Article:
Objectives The objectives were to characterise the haematological profile of screen-detected chronic kidney disease (CKD) participants and to correlate the complete blood count measures with the commonly advocated kidney function estimators.
Methods The current cross-sectional study used data, collected between February 2015 and November 2016, of 1564 adults of mixed-ancestry, who participated in the Cape Town Vascular and Metabolic Health study. Kidney function was estimated using the Modification of Diet in Renal Disease (MDRD) and Chronic Kidney Disease Epidemiology Collaboration (CKD-EPI) equations. CKD was defined as estimated glomerular filtration rate (eGFR) <60 mL/min/1.73 m2, and anaemia as haemoglobin level <13.5 g/dL (men) and <12 g/dL (women).
Results Based on the MDRD and CKD-EPI equations, the crude prevalence of CKD was 6% and 3%. Irrespective of the equation used, median red blood cell (RBC) indices were consistently lower in those with CKD compared with those without CKD (all p<0.0001). Despite not showing any significant difference in total white blood cell (WBC) count between the two groups, the number of lymphocytes were lower (p=0.0001 and p<0.0001 for MDRD and CKD-EPI, respectively) and neutrophil count (both p<0.0297) and the ratio of lymphocytes to neutrophil (both p<0.0001) higher in the CKD group compared with those without CKD; with the remaining WBC indices similar in the two groups. The platelet count was similar in both groups. Of the screen-detected CKD participants, 45.5% (MDRD) and 57.8% (CKD-EPI) were anaemic, with the prevalence increasing with increasing severity of CKD, from 37.2% (stage 3) to 82.4% (stages 4–5). Furthermore, CKD-EPI-estimated kidney function, but not MDRD, was positively associated with RBC indices.
Conclusion Though it remains unclear whether common kidney function estimators provide accurate estimates of CKD in Africans, the correlation of their estimates with deteriorating RBC profile, suggests that advocated estimators, to some extent approximate kidney function in African populations.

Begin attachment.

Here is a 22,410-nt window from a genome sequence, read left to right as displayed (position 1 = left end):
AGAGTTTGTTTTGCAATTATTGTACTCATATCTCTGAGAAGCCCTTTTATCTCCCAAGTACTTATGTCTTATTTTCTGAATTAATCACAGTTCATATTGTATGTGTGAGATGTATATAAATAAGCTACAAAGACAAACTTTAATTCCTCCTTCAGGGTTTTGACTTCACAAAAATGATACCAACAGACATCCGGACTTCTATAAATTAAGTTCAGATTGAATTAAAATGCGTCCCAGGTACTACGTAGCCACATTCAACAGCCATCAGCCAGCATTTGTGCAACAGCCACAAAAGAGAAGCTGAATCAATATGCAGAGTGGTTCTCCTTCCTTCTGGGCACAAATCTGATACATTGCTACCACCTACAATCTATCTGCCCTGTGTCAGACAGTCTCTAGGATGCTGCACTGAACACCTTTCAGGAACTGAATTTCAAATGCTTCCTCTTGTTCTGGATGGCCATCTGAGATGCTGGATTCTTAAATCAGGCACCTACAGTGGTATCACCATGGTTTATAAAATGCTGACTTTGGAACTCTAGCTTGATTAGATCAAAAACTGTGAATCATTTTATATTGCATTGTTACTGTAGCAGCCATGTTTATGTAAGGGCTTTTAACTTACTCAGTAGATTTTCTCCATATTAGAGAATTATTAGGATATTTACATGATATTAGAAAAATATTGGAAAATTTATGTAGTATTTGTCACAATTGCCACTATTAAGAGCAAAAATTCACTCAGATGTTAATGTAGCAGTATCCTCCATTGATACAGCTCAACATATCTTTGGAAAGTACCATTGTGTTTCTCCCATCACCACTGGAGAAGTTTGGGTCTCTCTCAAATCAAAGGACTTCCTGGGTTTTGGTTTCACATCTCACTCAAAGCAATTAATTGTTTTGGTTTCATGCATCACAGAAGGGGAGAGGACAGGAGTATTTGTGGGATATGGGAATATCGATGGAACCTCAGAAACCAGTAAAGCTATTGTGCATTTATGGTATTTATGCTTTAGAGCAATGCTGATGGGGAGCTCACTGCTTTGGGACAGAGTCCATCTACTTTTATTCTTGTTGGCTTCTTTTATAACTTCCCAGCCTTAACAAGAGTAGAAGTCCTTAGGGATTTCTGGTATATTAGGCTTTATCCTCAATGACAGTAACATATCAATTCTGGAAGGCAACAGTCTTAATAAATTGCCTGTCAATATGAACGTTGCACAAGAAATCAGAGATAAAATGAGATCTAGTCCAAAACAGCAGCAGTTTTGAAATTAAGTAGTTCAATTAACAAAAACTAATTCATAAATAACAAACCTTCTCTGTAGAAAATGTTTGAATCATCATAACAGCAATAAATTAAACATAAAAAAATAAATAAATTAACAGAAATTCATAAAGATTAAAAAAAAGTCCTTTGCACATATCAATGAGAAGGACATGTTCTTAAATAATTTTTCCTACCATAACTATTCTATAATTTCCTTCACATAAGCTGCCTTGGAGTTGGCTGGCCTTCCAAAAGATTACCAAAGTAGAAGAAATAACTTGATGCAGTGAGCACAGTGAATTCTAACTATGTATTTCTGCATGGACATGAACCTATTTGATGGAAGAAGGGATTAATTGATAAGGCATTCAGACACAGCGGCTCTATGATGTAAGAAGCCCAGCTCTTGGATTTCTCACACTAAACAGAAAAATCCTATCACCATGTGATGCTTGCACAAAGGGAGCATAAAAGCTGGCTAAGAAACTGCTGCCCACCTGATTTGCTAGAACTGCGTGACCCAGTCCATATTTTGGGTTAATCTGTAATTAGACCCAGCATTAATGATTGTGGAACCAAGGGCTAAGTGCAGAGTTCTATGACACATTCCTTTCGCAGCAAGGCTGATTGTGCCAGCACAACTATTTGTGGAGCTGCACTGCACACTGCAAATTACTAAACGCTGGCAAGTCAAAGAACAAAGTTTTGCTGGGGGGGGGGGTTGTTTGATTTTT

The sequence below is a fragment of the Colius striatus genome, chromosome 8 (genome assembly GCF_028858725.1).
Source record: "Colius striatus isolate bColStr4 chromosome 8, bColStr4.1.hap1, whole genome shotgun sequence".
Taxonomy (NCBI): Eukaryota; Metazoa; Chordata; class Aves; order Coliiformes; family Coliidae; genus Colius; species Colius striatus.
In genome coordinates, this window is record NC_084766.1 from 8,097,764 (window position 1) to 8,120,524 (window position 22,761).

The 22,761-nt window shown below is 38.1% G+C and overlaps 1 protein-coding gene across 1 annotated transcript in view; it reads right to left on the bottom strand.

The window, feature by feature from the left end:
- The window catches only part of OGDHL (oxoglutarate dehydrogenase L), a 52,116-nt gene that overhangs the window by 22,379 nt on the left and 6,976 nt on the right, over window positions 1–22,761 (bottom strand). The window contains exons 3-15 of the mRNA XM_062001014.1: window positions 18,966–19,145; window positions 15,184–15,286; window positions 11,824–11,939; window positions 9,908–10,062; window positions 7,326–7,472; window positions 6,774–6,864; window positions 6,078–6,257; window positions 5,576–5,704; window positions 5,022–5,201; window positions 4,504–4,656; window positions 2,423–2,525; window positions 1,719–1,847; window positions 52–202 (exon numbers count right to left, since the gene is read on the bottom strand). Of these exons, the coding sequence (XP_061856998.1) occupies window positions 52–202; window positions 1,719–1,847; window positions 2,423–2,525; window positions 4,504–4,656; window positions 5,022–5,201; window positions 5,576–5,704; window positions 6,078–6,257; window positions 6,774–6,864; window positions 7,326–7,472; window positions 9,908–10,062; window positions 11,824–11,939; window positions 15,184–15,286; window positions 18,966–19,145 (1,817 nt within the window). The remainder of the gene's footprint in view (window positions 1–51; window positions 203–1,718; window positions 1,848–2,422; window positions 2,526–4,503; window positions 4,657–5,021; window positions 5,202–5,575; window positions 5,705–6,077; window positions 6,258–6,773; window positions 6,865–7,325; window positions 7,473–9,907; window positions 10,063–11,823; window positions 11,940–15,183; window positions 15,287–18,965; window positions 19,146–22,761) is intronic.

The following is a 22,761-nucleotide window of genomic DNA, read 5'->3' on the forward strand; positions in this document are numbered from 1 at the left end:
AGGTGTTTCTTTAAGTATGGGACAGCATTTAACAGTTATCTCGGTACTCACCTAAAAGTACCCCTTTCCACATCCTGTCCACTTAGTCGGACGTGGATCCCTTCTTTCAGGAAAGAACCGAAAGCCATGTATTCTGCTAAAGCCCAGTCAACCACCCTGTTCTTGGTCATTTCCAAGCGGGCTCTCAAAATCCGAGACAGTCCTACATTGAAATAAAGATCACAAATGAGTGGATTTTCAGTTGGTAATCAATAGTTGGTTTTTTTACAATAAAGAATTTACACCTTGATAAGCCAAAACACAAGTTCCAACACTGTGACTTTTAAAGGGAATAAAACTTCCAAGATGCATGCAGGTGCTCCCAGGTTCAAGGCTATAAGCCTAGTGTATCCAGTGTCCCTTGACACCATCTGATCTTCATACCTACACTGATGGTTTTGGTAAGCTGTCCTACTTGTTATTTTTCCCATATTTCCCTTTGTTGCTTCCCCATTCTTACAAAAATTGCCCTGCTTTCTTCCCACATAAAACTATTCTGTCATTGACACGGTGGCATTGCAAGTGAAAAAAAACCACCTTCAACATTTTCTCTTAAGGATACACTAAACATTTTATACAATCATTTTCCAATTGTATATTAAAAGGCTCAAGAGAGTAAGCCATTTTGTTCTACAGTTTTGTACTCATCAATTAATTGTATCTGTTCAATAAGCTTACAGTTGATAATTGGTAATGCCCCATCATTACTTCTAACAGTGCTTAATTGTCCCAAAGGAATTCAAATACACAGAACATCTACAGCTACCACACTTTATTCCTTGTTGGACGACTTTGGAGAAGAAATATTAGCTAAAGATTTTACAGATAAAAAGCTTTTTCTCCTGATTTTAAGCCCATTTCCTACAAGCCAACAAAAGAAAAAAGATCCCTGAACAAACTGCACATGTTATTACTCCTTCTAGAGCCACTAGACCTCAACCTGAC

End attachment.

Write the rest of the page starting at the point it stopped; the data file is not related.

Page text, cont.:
- chronic kidney disease
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Contributors Study conception and funding acquisition: TEM, APK, RTE. Operationalisation and supervision of the data collection: TEM. Data analysis and interpretation: CG, APK. Drafting the manuscript: CG, APK. Critical revision of the manuscript and approval of the final version: all coauthors.
Funding The South African Medical Research Council (SAMRC) funded this research project with funds from National Treasury under its Economic Competitiveness and Support Package (MRC-RFA-UFSP-01-2013/VMH Study).
Competing interests None declared.
Patient consent Not required.
Ethics approval The study was approved by the Research Ethics Committees of the Cape Peninsula University of Technology and Stellenbosch University (NHREC: REC—230 408–014 and N14/01/003, respectively). The study was conducted in accordance with the Declaration of Helsinki. Permission to conduct the study was also obtained from relevant authorities including the city and community authorities.
Provenance and peer review Not commissioned; externally peer reviewed.
Data sharing statement The datasets used and/or analysed during the current study are available from the corresponding author on reasonable request.
Presented at Poster presented at the 28th European Meeting on Hypertension and Cardiovascular Protection, held in Barcelona, 8–11 June 2018. As such, the results have been published as an abstract.
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